Sunday, December 11, 2011

Nowadays normally Ubuntu mounts external hard drives without the executable bit set as a precaution against dangerous scripts from running automatically. Without the executable bit set it becomes impossible to run scripts from external hard drives. However, setting the executable bit is not as hard but little bit laborious. So I wrote a small script to decrease the load.


In order to set the executable bit for the normal user the specific partition has to be unmounted as root and then remounted by the normal user with SSID and setting the executable bit so that he has execution permission. The normal remounting process could be done in the userspace so it is all included in the script but the unmounting requires root privilege. Since, sudden unmount can freeze open files and cause data loss if the mount point is removed forcibly (rm -rf) I have not included it in the script. So the unmounting has to be manually by the user with root privileges. So if using a public computer or a shared one where you do not have root privileges this script will not work. Also, it requires pmount to be installed. If it is not installed by default then install it in Ubuntu by the command.

sudo apt-get install pmount

I have partitions which are names passport-1 , passport-2 , passport-3 ... I would like to mount only yhe partition passport-1 as executable. So I first unmount it as root

su
umount /media/passport-1

Sometimes if passport-1 is manually mounted by the user like what the script does here then there would /media/passport-1 and also /media/passport-1_ because ubuntu could not unmount /media/passport-1 as it was manually mounted so it used /media/passport-1_ to mount the passport-1 partition . If such thing happens then it is easy to see because the /media folder will have both passport-1 and passport-1_ . passport-1 would be empty. Unmount passport-1_ instead of passport-1 and then remove passport-1 by rm -r as root. Be very careful when using this command. Double check that the folder on which it is used is empty. Then happily proceed to execute script. Make sure the script is saved as scriptname.sh and executable chmod 755 scriptname.sh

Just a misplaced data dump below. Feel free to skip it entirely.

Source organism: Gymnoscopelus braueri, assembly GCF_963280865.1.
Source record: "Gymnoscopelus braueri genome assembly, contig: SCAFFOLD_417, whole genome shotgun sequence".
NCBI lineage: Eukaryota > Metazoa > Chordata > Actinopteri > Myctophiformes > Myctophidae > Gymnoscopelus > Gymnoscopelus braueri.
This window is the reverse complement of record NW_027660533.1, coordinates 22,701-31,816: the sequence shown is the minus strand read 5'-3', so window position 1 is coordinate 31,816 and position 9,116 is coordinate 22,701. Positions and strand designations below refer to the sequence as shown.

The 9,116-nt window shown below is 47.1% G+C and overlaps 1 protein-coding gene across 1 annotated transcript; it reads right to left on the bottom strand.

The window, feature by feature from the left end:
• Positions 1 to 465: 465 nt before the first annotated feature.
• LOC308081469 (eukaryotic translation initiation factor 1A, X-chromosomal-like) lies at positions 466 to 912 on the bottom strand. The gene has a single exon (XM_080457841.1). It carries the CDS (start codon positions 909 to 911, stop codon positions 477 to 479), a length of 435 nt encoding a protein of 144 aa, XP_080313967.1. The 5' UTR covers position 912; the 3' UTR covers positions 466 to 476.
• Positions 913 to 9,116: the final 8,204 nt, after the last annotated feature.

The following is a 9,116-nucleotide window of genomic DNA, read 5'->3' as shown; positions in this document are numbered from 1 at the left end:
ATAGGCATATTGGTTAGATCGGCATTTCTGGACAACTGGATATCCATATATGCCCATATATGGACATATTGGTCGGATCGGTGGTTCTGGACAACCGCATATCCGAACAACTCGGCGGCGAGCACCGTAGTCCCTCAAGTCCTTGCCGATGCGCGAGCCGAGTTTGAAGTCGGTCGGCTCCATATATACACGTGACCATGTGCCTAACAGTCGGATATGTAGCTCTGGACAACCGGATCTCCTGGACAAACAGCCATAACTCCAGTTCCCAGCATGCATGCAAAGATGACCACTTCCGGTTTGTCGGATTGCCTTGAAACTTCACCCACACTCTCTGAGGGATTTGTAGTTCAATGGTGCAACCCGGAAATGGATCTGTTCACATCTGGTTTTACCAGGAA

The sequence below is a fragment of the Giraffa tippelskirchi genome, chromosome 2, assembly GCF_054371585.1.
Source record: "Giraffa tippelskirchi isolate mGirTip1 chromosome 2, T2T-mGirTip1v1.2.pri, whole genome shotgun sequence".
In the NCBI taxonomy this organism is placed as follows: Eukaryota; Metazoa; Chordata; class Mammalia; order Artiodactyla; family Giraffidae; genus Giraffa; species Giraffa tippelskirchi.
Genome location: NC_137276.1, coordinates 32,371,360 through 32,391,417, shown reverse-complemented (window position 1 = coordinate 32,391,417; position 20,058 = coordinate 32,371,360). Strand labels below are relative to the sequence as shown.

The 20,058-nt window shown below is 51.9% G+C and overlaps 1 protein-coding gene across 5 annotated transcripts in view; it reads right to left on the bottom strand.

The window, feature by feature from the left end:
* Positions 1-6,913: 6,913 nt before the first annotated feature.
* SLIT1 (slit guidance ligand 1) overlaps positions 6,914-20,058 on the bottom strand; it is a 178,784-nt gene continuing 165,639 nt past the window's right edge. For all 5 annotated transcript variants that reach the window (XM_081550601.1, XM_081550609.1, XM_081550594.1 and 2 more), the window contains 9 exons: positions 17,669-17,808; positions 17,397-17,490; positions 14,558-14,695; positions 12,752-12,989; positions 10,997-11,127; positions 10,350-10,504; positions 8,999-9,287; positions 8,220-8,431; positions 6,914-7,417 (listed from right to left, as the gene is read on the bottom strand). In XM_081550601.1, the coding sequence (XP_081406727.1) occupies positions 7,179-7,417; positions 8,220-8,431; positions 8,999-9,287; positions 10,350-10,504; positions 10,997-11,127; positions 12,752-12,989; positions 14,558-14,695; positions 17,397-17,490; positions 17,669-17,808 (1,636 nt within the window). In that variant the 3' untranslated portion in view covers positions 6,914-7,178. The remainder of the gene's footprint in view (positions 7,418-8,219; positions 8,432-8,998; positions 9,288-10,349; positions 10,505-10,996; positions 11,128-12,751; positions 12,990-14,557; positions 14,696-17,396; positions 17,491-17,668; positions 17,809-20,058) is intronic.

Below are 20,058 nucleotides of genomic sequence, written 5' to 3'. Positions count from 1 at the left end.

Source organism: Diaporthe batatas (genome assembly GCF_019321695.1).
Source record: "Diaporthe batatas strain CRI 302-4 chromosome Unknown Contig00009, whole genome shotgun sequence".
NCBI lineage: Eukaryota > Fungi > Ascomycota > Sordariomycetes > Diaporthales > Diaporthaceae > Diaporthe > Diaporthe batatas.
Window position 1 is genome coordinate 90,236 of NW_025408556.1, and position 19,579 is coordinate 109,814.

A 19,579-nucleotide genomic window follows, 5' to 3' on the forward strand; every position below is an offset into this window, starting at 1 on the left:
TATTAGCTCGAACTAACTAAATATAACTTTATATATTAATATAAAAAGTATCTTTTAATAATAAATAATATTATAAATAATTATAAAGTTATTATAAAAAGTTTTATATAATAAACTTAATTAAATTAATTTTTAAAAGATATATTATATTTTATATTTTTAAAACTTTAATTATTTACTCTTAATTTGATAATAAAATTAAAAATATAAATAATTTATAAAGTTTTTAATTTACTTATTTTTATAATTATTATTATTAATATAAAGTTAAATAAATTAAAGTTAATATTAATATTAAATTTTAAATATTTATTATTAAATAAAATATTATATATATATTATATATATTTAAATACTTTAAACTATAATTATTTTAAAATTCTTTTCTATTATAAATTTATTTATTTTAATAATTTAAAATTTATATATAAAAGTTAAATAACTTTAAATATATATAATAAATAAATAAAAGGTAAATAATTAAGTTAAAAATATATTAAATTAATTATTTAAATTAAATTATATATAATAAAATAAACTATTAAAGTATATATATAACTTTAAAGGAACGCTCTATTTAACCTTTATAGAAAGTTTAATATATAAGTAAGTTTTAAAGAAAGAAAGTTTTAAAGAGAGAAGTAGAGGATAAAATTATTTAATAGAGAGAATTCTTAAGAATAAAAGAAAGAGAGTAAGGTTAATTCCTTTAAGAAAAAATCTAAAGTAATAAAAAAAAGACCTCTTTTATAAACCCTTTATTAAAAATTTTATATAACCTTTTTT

NOTE - The script fails if the drive has only one partition. Then some modification is necessary. I am sure the reader can figure it out.

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#!/bin/bash

# check if the partition is mounted at a alternate location because of a previous failed unmount operation

pp1=`df | grep passport-1_`
if [[ $pp1 ]]; then
echo "passport-1_ exists. Unmount HDD as normal user. Then remove /media/passport as root. Be careful with the rm -rf of the folder. Make sure it is empty. Then reconnect or remount the drive."
exit
fi

#check if the partition is already mounted

pp2=`df | grep passport-1`
if [[ $pp2 ]]; then
echo "umount /media/passport-1 as root."
exit
fi

# check if the drive is connected by looking at another partition called passport-2 which must be mounted. The script fails from here if the drive has only one partition.

pp3=`df | grep passport-2`
if [[ ! $pp3 ]]; then
echo "Error. Connect drive again."
exit
fi

#Get the device id assigned by the kernel.

drive_id=`df | grep passport-2 | cut -d "/" -f3 | cut -c"1-3"`

# Append the partition number to mount at the end of device id. If the device id is sdc then if I want to mount partition no.1 then I append 1 to it and get sdc1.
drive1=$drive_id"1"

# mount it with executable it set

pmount --fmask 077 -d -e /dev/$drive1 passport-1



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